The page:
Forget gold. It’s more like platinum.

Greyhound related , Kim or Matt related February 1st, 2014

First of all, and I just want to make sure this is clear up front, I love Philip.

Everyone loves Philip. He’s very easy to love, after all. He’s charming, affectionate, fearless. He is also very, very, very expensive. Matt and I used to joke that Philip was worth is weight in gold. Literally. As he’s gotten older, though, and the total expenditure has skyrocketed up, well, I think gold is undervaluing him. In case you’ve forgotten, here’s a brief summary of Philip’s medical history:

  1. Worms. Weeks and weeks and weeks of worms.
  2. A dermatologist. Months of dog food rouletteYears of IVD Rabbit and Potato.
  3. Foot surgery (twice)
  4. Back surgery

And now, Philip is adding to his lifetime totals with:

  1. Old man stuff

Philip, lest we forget, is eleven. He doesn’t act like it, but he is, and he’s slowed down noticeably in the last few years. Oh, he still barks at squirrels and demands walks, but he sleeps a lot more, is much lower key, and gets tired a lot faster. Also, he has arthritis.

At its worst, the arthritis got to the point where Philip could no longer jump on the bed. Matt and I discussed various remedies (get a ramp — no room; get a lower bed — sigh) and took him to the vet. Philip went on twice-daily NSAIDs, which helped, but even then, he was reluctant to jump on the bed. Matt was lifting him up every night, and lifting a 75-pound dog up onto the bed multiple times a day gets really old (or so I hear). Matt’s colleague Carole recommended we try acupuncture; she thought her senior dog really benefited from it. So off went Matt and Philip to the Center for Integrative Animal Medicine.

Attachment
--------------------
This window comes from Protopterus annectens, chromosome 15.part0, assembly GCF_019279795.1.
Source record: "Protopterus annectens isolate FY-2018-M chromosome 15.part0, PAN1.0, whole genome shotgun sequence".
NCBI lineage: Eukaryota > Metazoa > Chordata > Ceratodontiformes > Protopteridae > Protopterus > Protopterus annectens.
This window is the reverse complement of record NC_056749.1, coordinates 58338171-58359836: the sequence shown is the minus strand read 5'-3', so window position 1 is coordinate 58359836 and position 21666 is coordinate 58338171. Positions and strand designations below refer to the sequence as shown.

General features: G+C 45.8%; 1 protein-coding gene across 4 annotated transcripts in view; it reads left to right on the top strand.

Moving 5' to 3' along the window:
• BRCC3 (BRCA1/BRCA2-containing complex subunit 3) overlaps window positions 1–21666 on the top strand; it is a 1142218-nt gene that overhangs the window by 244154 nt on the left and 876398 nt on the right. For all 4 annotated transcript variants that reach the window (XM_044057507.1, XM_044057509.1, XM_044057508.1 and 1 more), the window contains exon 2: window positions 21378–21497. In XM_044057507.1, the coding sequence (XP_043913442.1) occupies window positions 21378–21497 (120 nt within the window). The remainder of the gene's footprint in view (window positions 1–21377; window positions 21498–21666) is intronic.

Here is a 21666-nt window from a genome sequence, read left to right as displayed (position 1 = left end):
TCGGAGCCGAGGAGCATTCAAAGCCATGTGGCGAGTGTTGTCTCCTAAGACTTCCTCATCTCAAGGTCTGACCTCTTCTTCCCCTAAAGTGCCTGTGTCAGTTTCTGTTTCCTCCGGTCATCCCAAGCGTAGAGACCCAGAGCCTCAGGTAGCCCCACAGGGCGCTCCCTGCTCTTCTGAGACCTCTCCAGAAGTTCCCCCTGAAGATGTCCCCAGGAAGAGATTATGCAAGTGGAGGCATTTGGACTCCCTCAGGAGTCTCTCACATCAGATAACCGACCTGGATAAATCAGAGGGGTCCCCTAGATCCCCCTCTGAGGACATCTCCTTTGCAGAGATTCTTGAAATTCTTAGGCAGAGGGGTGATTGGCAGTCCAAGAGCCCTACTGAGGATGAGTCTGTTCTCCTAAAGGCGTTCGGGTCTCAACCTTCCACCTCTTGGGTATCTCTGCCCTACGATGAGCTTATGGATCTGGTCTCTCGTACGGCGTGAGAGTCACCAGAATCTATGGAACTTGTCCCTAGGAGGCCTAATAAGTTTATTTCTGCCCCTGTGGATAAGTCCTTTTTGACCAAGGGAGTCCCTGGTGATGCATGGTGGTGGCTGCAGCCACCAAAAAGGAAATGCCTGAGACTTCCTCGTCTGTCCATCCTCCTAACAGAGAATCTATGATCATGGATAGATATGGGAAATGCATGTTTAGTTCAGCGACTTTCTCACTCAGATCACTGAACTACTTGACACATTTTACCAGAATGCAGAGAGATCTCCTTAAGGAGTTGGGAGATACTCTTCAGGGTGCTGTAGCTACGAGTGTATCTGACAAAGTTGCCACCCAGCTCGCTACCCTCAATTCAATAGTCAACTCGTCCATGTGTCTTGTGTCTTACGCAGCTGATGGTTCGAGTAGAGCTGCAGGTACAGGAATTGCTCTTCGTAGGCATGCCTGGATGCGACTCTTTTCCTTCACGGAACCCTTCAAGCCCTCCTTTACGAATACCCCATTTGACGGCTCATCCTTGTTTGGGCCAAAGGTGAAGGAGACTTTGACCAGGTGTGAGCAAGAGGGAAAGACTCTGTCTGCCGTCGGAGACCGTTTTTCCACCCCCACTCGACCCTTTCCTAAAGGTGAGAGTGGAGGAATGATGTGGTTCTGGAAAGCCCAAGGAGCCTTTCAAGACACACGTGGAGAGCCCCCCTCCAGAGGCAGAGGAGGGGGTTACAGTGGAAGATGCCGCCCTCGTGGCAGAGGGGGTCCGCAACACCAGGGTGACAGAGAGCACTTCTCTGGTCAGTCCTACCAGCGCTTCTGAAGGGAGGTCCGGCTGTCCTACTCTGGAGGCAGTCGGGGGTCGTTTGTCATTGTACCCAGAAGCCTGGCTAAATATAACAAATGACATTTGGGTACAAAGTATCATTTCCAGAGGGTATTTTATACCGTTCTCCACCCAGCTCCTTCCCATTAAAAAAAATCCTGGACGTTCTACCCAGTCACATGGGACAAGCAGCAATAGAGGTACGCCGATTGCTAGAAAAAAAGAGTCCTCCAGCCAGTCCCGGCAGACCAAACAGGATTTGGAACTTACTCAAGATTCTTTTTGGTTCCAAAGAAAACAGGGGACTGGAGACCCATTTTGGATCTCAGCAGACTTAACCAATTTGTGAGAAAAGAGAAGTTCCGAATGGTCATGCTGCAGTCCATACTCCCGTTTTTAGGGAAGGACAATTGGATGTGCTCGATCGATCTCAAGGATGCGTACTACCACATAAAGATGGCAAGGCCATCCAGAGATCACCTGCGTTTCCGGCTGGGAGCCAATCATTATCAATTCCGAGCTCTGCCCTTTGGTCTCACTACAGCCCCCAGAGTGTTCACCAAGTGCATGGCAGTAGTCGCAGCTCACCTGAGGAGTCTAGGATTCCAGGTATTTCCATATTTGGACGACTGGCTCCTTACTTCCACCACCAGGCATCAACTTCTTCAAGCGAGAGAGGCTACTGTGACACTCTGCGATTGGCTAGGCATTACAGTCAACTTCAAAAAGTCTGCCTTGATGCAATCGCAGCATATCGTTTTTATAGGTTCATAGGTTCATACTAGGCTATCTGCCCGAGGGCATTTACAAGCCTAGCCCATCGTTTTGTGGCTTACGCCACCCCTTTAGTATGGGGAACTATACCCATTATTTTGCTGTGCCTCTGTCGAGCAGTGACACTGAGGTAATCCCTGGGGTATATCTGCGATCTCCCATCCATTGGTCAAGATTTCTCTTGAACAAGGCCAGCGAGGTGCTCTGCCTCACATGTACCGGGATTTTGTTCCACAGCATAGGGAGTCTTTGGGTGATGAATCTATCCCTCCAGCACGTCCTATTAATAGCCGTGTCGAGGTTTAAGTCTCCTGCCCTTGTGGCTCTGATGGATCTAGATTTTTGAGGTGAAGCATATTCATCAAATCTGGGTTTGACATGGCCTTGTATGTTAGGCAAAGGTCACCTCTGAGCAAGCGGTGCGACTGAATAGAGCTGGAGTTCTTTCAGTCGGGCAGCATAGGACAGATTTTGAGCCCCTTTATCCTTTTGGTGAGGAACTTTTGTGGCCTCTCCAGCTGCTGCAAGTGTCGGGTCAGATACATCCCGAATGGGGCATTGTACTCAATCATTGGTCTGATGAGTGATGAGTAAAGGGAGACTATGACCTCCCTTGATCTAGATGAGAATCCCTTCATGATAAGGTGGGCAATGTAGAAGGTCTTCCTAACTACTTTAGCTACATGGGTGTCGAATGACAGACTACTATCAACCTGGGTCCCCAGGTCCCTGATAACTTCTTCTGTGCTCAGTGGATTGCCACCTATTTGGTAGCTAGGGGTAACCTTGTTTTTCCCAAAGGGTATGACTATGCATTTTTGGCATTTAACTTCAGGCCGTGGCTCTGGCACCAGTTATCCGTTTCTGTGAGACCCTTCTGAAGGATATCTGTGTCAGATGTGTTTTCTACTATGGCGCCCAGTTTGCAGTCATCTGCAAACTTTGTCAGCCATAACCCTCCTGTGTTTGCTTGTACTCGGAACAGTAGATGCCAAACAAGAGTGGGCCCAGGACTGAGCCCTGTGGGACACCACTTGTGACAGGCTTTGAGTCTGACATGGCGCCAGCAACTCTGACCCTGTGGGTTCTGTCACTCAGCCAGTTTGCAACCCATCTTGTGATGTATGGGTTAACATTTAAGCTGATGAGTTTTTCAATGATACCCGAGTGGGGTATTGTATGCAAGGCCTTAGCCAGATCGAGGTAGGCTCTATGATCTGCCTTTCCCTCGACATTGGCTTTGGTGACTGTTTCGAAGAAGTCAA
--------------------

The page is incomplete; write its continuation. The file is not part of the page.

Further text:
Philip acupuncture

At around $150 a visit, it’s not cheap. But it does seem to be helping; Philip is now back to living on the bed, having gotten there under his own steam. Of course, to start out, treatments have been weekly, though now we’re able to spread them out a bit more (every 2-3 weeks), and we’ll be able to go down to once a month eventually. In the meantime, though, ouch.

And that’s not including the NSAIDs ($80 for a 30-day supply), or the blood tests we have to get to check liver function ($150 every 3-4 months) to ensure Philip is healthy enough to take them. Nor does it include incidentals, like the biopsy on one of the random skin tags that pop up every so often ($50) or the visit to the opthamologist to biopsy the frankly disturbing growth in Philip’s eye that had been there forever but then got red and inflammed (don’t ask).


But I’m pretty sure if we totaled it up, he’s worth his weight in platinum.

One Response to “Forget gold. It’s more like platinum.”

  1. Wendyon 20 Feb 2014 at 2:20 pm

    Philip is worth it! Hope you feel better before you drain their pocketbooks, Philip!

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